The Geological Museum (originally The Museum of Practical Geology, started in 1835) is one of the oldest single science museums in the world and now part of the Natural History Museum in London. It transferred from Jermyn Street to Exhibition Road, South Kensington in 1935 in a building designed by Sir Richard Allison and John Hatton Markham of the Office of Works.
When the museum was reopened in 1935 following the move to Exhibition Road, it became well known for the many dioramas (three-dimensional paintings) used to interpret geology and one or two mining techniques. These have largely been dismantled since the Natural History Museum took over the Museum in 1986.
In 1965, the museum had been merged with the British Geological Survey and Overseas Geological Surveys, under the name "Institute of Geological Sciences". In 1971 the Museum employed the late designer James Gardiner to design and produce The Story of the Earth, which was acknowledged as a significant breakthrough in science museum design and critically acclaimed and imitated worldwide. It was opened by Queen Elizabeth II and became well known for the huge reproduction of a rock face, cast from site in Scotland, and for its planetarium, active volcano model and earthquake machine.
Between 1971 and 1974 the museum formed its own design team which, working closely with the scientists and technicians, produced a series of temporary and permanent exhibitions starting with the re-presentation of the gem collection and then, with a design team led by Giles Velarde (Head of Exhibition Design from 1974–1988), produced Early Days of Geology in Britain, Black Gold, Britain Before Man, Journey to the Planets, British Fossils, Pebbles, Treasures of the Earth and finally British Offshore Oil and Gas, which opened in 1988.
Treasures of the Earth was the first major museum gallery in the world to integrate computers presenting images and text adjacent to artefacts as part of the information process within the exhibition. The central feature film, Liquid Assets, in the Oil and Gas exhibition was shot and viewed vertically from a circular gallery and won a major award from the IVCA in 1989.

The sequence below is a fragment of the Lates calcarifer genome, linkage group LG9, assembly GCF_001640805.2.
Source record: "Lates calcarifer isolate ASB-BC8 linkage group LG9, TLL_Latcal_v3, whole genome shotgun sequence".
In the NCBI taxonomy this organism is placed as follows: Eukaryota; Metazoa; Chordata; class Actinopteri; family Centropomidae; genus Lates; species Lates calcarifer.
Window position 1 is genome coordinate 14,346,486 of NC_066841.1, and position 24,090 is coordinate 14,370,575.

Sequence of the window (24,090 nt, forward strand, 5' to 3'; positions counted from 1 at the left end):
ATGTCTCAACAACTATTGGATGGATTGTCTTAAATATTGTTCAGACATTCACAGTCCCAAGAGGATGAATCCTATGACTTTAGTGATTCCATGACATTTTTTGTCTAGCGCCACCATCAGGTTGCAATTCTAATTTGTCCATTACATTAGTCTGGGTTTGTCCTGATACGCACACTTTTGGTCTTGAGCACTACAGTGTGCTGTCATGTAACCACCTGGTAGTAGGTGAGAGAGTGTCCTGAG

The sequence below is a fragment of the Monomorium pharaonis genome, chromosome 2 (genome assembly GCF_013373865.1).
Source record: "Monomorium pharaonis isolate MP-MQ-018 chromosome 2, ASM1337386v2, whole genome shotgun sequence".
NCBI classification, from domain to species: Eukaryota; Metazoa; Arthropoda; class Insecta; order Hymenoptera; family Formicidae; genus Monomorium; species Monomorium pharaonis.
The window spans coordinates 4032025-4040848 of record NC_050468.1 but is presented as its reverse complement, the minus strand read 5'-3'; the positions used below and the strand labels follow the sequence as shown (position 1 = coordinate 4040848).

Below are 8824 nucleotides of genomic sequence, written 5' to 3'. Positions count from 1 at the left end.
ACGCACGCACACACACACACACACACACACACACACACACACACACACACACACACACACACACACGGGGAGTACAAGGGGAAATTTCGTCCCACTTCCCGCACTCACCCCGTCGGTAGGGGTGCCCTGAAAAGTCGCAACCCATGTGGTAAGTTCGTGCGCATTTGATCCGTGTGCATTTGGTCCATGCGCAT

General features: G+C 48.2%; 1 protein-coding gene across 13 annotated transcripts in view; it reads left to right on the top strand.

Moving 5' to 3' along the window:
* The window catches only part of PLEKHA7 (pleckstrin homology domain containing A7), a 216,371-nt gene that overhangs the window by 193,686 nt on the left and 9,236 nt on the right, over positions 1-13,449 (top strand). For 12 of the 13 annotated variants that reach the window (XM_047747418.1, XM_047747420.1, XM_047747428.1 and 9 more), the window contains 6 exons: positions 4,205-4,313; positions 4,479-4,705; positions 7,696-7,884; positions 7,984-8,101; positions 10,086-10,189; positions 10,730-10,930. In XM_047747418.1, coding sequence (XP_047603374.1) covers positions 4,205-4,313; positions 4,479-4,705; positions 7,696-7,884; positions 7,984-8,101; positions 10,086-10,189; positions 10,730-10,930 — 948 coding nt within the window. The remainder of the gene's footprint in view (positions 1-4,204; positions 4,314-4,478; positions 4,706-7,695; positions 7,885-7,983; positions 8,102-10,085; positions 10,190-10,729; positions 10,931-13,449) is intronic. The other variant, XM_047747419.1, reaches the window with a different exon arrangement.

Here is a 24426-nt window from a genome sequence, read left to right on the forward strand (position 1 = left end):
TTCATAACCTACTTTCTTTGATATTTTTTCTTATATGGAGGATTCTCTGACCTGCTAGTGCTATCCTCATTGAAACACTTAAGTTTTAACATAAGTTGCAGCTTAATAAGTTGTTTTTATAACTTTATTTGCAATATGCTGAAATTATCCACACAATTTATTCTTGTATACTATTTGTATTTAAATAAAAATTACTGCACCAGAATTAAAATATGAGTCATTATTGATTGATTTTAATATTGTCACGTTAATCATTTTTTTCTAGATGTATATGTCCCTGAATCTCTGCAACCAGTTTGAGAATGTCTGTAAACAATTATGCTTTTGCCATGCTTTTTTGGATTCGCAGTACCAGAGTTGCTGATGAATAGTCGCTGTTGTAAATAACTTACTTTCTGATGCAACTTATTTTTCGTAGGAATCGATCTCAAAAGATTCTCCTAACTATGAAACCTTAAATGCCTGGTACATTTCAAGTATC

Following the relocation of the British Geological Survey's academic activities to Keyworth, the museum was transferred from the custody of the Natural Environment Research Council to the newly independent Natural History Museum. Although an administrative merger with the Natural History Museum had been effected by 1988 (from which time the former Geological Museum was promoted as the The Earth Galleries), it was not until 1998 that the previously difficult to find corridor between the two museum buildings was replaced by a new link gallery.
Surveys had shown that relatively few visitors navigated the Geological Museum's monumental staircase to the top floors. The re-ordering of the galleries means that visitors are now encouraged to start their visit at the top of the building. This was achieved in 1996 by a design by Neal Potter including the installation of a large escalator (rising eleven metres at a 30° slope) in the former Central Hall of the museum, renamed Visions of Earth. The escalator ascends continuously over two storeys and passes through a model globe. The previously open-sided balconies of the atrium space are now solid walls lined with slabs of recycled slate. These are sand-blasted to show the major stars in the night sky and the planets in the solar system. When first opened, the globe rotated around the escalator, with dramatic sound effects based on Jimi Hendrix's "Third Stone from the Sun", attempting to give an impression of the flux in the core of the Earth.
The Museums Association's journal Museum Practice reported in 2007 that “the contrast between galleries just before and just after Potter’s arrival (at the Natural History Museum) is like switching over from a television programme made for schools to a big-screen epic, choreographed by Busby Berkeley.”